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Properties and Improved Space Survivability of POSS (Polyhedral Oligomeric Silsesquioxane) Polyimides

  • Sandra J. Tomczak (a1), Darrell Marchant (a2), Steve Svejda (a1), Timothy K. Minton (a3), Amy L. Brunsvold (a3), Irina Gouzman (a4), Eitan Grossman (a4), George C. Schatz (a5), Diego Troya (a5), LiPeng Sun (a5) and Rene I. Gonzalez...


Kapton polyimide (PI) is widely used on the exterior of spacecraft as a thermal insulator. Atomic oxygen (AO) in lower earth orbit (LEO) causes severe degradation in Kapton resulting in reduced spacecraft lifetimes. One solution is to coat the polymer surface with SiO2 since this coating is known to impart remarkable oxidation resistance. Imperfections in the SiO2 application process and micrometeoroid / debris impact in orbit damage the SiO2 coating, leading to erosion of Kapton.

A self passivating, self healing silica layer protecting underlying Kapton upon exposure to AO may result from the nanodispersion of silicon and oxygen within the polymer matrix. Polyhedral oligomeric silsesquioxane (POSS) is composed of an inorganic cage structure with a 2:3 Si:O ratio surrounded by tailorable organic groups and is a possible delivery system for nanodispersed silica. A POSS dianiline was copolymerized with pyromellitic dianhydride and 4, 4′-oxydianiline resulting in POSS Kapton Polyimide. The glass transition temperature (Tg) of 5 to 25 weight % POSS Polyimide was determined to be slightly lower, 5 – 10 %, than that of unmodified polyimides (414 °C). Furthermore the room temperature modulus of polyimide is unaffected by POSS, and the modulus at temperatures greater than the Tg of the polyimide is doubled by the incorporation of 20 wt % POSS.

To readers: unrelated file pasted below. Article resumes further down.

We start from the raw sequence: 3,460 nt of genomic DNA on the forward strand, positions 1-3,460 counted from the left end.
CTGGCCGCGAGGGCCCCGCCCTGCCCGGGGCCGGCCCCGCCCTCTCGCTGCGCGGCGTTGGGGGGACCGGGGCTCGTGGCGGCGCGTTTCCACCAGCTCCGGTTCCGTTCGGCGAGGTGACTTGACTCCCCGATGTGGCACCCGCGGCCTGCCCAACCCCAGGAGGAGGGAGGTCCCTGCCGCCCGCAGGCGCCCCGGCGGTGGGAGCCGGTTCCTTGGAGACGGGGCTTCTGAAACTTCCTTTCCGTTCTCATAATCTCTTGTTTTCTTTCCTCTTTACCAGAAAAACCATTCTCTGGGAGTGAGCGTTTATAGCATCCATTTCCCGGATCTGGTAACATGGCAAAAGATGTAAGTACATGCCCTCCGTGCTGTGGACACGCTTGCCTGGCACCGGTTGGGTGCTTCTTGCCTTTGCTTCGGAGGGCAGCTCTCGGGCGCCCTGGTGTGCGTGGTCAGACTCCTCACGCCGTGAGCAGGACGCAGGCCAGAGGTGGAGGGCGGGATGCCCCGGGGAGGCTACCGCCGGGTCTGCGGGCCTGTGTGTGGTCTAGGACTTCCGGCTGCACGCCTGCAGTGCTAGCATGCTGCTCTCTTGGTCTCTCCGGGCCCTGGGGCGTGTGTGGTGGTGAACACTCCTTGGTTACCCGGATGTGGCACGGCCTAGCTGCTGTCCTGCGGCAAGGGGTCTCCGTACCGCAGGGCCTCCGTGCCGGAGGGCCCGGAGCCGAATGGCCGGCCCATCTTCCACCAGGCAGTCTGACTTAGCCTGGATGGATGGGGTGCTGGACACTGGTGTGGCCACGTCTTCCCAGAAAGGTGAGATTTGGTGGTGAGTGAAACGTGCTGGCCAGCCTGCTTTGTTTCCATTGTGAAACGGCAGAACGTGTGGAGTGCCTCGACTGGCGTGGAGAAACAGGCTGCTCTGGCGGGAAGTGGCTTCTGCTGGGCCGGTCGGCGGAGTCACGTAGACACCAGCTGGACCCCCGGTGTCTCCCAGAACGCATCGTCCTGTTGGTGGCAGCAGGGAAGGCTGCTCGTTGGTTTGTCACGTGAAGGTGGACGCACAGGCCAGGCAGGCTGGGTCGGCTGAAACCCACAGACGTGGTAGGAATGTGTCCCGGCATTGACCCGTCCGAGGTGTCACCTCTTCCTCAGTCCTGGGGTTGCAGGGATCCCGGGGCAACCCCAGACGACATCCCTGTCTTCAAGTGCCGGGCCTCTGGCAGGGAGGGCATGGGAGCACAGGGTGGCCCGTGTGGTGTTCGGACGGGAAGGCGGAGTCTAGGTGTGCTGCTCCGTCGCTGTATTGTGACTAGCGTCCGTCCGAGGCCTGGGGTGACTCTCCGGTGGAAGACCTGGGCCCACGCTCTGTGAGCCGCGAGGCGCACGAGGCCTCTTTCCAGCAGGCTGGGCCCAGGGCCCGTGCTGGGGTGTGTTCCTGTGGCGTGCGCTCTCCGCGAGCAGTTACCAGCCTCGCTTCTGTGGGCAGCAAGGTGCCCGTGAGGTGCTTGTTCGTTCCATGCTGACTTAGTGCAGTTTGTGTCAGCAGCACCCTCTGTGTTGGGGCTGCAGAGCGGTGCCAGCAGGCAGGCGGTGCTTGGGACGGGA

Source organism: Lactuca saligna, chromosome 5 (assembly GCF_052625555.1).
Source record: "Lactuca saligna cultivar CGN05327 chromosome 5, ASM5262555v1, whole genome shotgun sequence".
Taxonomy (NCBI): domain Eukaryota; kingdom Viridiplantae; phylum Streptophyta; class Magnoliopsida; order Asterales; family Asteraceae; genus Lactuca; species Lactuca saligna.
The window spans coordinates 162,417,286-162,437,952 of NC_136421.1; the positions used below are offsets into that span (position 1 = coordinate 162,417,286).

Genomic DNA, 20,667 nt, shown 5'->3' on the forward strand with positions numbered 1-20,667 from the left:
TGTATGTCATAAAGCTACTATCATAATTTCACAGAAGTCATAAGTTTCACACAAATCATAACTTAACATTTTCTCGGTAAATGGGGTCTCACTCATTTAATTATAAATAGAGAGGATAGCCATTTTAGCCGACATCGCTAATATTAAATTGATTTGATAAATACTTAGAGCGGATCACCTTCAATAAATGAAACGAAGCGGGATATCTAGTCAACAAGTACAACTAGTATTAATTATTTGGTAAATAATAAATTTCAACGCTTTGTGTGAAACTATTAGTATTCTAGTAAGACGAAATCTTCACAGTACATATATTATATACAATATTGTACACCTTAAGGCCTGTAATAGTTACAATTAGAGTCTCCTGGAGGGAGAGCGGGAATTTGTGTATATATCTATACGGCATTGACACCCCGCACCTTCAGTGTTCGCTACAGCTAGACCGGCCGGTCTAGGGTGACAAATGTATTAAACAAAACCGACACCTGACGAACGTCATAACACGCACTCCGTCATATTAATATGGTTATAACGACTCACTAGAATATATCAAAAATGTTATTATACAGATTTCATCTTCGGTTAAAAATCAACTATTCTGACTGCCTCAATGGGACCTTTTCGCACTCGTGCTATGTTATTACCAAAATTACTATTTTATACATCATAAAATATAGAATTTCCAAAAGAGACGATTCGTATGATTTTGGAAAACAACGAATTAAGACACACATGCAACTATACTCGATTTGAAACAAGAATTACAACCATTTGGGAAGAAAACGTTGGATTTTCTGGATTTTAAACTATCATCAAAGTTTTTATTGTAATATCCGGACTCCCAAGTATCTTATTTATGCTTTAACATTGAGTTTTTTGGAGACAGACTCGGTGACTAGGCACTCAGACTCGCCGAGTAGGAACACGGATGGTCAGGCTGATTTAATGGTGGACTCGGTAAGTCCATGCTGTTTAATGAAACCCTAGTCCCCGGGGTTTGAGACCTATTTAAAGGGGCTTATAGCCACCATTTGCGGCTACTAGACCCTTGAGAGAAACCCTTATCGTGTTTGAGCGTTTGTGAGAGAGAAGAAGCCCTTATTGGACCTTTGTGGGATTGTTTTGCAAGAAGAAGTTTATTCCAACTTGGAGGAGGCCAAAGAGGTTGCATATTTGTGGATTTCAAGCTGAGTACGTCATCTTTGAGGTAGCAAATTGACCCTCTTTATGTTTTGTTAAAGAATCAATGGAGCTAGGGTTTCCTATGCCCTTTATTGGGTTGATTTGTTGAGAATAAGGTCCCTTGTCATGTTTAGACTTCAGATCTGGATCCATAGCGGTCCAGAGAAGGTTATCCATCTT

To simulate LEO conditions, POSS PI films underwent exposure to a hyperthermal O-atom beam. Surface analysis of exposed and unexposed films conducted with X-ray photoelectron spectroscopy, atomic force microscopy, and surface profilometry support the formation of a SiO2 self healing passivation layer upon AO exposure. This is exemplified by erosion rates of 10 and 20 weight % POSS PI samples which were 3.7 and 0.98 percent, respectively, of the erosion rate for Kapton H at a fluence of 8.5 × 1020 O atoms cm-2. This data corresponds to an erosion yield for 10 wt % POSS PI of 4.8 % of Kapton H. In a separate exposure, at a fluence of 7.33 × 1020 O atoms cm-2, 25 wt % POSS Polyimide showed the erosion yield of about 1.1 % of that of Kapton H. Also, recently at a lower fluence of 2.03 × 1020 O atoms cm-2, in going from 20 to 25 wt % POSS PI the erosion was decreased by a factor of 2 with an erosion yield too minor to be measured for 25 wt % POSS PI.



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